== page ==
As far as repentance, what do Christians repent to? They repent of their sin. They repent and believe (turn to?) the Gospel (Matthew 1:15). They “repent therefore, and turn again, that your sins may be blotted out, that times of refreshing may come from the presence of the Lord, and that He may send the Christ appointed for you, Jesus…” (Acts 3:19:20).

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      3. 1. Galatians: Paul was speaking to a group who was dealing with those Jews who were teaching the necessity of circumcision. The whole blessed letter is about that. They were teaching that circumcision was a necessity for salvation, when it never was. Abraham was accounted righteous for keeping the commandments AND THEN received the circumcision to him and his house. His keeping of the commandments is WHY he was the father of nations. The Judaizers wanted converts to Judaism before being eligible for THEIR Messiah. That should sound familiar.
        Colossians was written also to new believers who were being dinged by their families and friends and business associated FOR keeping the Sabbath and feasts and such. He’s telling them not to worry about that Score of Public Opinion. And if the Torah doesn’t lead you to Messiah, then you are no more righteous than the Pharisees who thought their good works would demand Messiah to come.
        Hebrews Sabbath rest: Doesn’t say it was changed in there anywhere. He kept it on the 7th day as did assemblies clear up until Nicaea when a handful (only around 200 or so of almost 2,000 existing assemblies–the ones led by Jews were not even invited) of climbing religionists threw the brethren under the bus and Constantine had to issue an edict to make them stop keeping the Sabbath and to keep the Roman day of the Sun. Tell me: Why would he have had to do that–if nobody was doing that at the time as good Christian assemblies???
        How do you “square” the praise and glory and honor attributed to the Torah JUST in Psalm 119–if not anywhere else–with your position of abrogation?? It’s perfect, converting the soul. Or did you imagine that was your witnessing tracts that converted souls?? How do you “square” Revelation 14:12 in your mind? The overcoming of the saints is due to the keeping of the commandments of “God” AND AND AND their testimony of Messiah. It’s not either/or.
        How do you repent of sin in the absence of a Torah? Sin is defined as transgression of the law, no? (1 John 3:4) Without a Torah, you even have no need of grace. He Himself came to the world in the flesh–the Word. You repent by turning again–the law of sin and death were blotted out–as you have written from Matthew.
        The rich young ruler couldn’t see the Messiah in the commandments he kept. He was never told “Oh, don’t worry about those because once I die, you’re in like Flynn.” He didn’t know the Truth even though he claimed to have kept the Torah–it never pointed him to salvation by way of the Messiah he stood before–for the restoring of the covenant. Sir, I will pray for you and your awakening and hope that it will not come too late.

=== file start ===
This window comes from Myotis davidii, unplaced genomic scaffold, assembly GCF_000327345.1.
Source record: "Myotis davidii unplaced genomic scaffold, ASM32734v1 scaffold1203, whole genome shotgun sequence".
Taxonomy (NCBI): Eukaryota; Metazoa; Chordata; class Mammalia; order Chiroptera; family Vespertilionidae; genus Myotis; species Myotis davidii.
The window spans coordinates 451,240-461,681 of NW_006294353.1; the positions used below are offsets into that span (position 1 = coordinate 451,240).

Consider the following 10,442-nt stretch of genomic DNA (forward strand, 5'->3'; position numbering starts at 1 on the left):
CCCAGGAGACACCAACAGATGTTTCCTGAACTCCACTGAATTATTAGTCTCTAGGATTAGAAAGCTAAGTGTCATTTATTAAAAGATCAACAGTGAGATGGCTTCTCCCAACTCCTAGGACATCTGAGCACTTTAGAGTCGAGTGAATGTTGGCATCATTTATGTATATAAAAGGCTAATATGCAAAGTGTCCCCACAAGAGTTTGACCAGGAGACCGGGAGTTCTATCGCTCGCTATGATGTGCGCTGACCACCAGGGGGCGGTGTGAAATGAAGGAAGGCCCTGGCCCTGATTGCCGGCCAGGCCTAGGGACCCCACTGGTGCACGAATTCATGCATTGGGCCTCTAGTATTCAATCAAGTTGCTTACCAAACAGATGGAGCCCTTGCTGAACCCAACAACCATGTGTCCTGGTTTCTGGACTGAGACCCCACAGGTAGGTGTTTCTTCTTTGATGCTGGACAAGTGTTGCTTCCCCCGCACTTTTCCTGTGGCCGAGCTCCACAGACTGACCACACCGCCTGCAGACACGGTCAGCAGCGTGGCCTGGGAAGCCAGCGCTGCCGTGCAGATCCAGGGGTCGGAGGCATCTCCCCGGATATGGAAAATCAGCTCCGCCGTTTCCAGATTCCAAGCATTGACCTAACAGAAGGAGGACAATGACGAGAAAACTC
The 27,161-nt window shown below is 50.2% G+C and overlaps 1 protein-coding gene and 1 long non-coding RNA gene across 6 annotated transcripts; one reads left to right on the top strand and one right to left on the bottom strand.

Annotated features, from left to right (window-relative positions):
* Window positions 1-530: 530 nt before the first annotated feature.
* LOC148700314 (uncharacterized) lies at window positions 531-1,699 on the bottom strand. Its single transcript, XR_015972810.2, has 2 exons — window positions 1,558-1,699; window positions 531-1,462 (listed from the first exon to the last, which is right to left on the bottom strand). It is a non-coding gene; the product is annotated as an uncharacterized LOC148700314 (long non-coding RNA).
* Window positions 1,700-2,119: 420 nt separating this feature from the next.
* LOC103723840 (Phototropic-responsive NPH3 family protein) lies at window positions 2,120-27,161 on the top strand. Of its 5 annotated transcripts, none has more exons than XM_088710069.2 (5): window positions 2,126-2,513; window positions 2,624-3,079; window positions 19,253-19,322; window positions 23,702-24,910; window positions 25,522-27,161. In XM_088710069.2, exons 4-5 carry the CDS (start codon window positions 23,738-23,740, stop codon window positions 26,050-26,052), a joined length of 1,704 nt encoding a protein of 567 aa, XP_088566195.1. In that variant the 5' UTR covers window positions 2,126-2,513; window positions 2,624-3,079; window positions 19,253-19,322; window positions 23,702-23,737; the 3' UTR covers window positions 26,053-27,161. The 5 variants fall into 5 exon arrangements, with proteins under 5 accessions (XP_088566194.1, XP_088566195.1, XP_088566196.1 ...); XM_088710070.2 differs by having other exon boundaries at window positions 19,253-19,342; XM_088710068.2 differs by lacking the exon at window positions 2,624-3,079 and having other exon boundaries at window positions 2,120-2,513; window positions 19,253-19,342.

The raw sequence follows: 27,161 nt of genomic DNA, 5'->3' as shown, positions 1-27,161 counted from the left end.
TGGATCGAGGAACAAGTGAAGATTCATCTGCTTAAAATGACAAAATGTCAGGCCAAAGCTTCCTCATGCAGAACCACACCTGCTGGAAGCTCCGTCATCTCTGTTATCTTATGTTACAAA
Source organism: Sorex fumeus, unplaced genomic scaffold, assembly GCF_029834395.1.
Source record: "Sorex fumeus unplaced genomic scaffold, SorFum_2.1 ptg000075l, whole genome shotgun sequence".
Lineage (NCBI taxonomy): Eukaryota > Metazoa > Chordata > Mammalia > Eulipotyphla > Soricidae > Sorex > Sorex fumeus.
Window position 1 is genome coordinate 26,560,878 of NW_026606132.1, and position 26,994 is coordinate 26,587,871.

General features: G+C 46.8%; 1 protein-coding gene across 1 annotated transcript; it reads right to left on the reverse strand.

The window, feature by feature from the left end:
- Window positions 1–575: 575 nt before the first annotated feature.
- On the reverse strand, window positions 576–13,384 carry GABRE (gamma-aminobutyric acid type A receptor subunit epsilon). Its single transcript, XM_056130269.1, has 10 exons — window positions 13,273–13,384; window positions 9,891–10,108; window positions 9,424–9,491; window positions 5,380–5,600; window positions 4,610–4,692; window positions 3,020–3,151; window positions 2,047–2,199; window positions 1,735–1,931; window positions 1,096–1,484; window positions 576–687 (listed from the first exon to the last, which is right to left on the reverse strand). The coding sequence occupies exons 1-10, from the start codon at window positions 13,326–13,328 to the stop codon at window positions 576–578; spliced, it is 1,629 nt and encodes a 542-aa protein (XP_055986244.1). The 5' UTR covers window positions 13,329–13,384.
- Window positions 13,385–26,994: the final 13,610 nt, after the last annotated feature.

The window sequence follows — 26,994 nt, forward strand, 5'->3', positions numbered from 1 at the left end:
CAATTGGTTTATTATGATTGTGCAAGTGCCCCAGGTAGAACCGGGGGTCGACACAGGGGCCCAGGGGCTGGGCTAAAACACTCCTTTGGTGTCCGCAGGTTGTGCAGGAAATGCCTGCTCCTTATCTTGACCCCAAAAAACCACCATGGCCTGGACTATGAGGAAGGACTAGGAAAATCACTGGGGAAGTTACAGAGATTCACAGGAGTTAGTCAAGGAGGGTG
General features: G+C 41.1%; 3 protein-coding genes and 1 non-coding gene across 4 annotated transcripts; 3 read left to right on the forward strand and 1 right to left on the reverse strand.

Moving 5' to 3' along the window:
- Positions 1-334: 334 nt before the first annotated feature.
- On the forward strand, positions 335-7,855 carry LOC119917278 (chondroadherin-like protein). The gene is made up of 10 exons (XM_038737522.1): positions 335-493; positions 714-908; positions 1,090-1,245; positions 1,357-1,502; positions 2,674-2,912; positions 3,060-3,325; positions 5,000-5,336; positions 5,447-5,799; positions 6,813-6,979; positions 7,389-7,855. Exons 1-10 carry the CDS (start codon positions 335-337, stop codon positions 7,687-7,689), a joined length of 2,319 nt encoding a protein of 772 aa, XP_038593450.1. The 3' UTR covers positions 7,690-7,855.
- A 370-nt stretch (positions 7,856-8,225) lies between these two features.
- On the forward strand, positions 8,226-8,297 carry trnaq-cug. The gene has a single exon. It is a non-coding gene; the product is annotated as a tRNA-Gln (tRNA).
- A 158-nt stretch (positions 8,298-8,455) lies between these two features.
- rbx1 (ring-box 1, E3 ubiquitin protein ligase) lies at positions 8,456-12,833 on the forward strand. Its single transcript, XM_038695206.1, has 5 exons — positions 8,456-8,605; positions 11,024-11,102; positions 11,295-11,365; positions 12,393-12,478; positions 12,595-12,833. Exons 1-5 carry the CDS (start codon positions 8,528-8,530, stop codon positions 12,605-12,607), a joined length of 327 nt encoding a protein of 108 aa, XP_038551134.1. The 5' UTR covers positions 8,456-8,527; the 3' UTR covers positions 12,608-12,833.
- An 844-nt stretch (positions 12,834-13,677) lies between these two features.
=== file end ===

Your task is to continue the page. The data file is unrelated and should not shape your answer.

Mat 5:19  Whosoever therefore shall break one of these least commandments, and shall teach men so, he shall be called the least in the kingdom of heaven: but whosoever shall do and teach them, the same shall be called great in the kingdom of heaven. 

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      4. Of course Paul was speaking of the Judaizers. But their error was more than insisting on circumcision. It also included insisting on the Jewish liturgical calendar. Paul addresses works righteousness through much of Galatians, including those who rely on works of law are under a curse; for it is written, cursed be everyone who does not abide by all things written in the Bbok of the Law, and do them.. Christ redeemed us from the curse of the law by becoming a curse for us…”

        As far as Abraham goes, “Abraham believed God and it was counted to him as righteousness” long before he showed much obedience. That is one of the points Paul is trying to make.

        I don’t think our discussion will prove to be fruitful until you stop picking only verses that fit your narrative. I pray the Holy Spirit will lead you to see the truth of all Scripture.

        If you wish, ponder these questions? How do you decide which commandments the text is speaking about? Are we speaking about torah or mitswoth? How well must you keep the commandments of God to be accounted as a saint? Can anyone other than Christ do so? Where do you fit in Jesus’ words, “A new commandment I gve to you, that you love one another: just as I have loved you, you also are to love one another.” Do you believe Scriptures teaches substitionary atonement through the person and work of Jesus Christ?

        On Mon, May 27, 2019, 3:56 PM Three Strands Lutheran Parish wrote: